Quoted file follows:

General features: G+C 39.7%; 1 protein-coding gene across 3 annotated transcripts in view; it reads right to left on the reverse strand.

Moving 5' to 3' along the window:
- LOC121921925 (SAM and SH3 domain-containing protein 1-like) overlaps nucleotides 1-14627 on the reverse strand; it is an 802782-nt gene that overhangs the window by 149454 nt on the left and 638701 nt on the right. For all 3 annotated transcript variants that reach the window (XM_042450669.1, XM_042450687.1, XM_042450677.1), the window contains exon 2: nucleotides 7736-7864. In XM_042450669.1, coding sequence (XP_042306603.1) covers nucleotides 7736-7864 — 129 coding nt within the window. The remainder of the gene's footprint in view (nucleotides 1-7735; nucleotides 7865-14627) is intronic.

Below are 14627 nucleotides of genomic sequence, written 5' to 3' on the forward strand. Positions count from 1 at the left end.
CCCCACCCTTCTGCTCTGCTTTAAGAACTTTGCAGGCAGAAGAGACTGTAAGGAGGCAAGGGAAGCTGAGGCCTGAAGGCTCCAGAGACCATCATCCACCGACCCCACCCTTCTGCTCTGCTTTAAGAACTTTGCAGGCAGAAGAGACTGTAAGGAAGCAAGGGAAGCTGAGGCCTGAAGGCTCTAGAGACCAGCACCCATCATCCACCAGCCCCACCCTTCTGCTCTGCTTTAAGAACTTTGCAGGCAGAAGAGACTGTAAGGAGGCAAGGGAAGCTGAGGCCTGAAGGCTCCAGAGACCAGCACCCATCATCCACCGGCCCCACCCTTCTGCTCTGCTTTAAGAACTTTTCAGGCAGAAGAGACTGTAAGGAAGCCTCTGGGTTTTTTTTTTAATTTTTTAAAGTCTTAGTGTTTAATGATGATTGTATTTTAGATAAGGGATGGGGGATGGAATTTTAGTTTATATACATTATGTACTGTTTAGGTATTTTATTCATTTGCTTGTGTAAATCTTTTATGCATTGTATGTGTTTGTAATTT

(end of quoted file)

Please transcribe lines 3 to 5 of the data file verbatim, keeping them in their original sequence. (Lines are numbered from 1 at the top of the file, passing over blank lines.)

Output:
- LOC121921925 (SAM and SH3 domain-containing protein 1-like) overlaps nucleotides 1-14627 on the reverse strand; it is an 802782-nt gene that overhangs the window by 149454 nt on the left and 638701 nt on the right. For all 3 annotated transcript variants that reach the window (XM_042450669.1, XM_042450687.1, XM_042450677.1), the window contains exon 2: nucleotides 7736-7864. In XM_042450669.1, coding sequence (XP_042306603.1) covers nucleotides 7736-7864 — 129 coding nt within the window. The remainder of the gene's footprint in view (nucleotides 1-7735; nucleotides 7865-14627) is intronic.

Below are 14627 nucleotides of genomic sequence, written 5' to 3' on the forward strand. Positions count from 1 at the left end.
CCCCACCCTTCTGCTCTGCTTTAAGAACTTTGCAGGCAGAAGAGACTGTAAGGAGGCAAGGGAAGCTGAGGCCTGAAGGCTCCAGAGACCATCATCCACCGACCCCACCCTTCTGCTCTGCTTTAAGAACTTTGCAGGCAGAAGAGACTGTAAGGAAGCAAGGGAAGCTGAGGCCTGAAGGCTCTAGAGACCAGCACCCATCATCCACCAGCCCCACCCTTCTGCTCTGCTTTAAGAACTTTGCAGGCAGAAGAGACTGTAAGGAGGCAAGGGAAGCTGAGGCCTGAAGGCTCCAGAGACCAGCACCCATCATCCACCGGCCCCACCCTTCTGCTCTGCTTTAAGAACTTTTCAGGCAGAAGAGACTGTAAGGAAGCCTCTGGGTTTTTTTTTTAATTTTTTAAAGTCTTAGTGTTTAATGATGATTGTATTTTAGATAAGGGATGGGGGATGGAATTTTAGTTTATATACATTATGTACTGTTTAGGTATTTTATTCATTTGCTTGTGTAAATCTTTTATGCATTGTATGTGTTTGTAATTT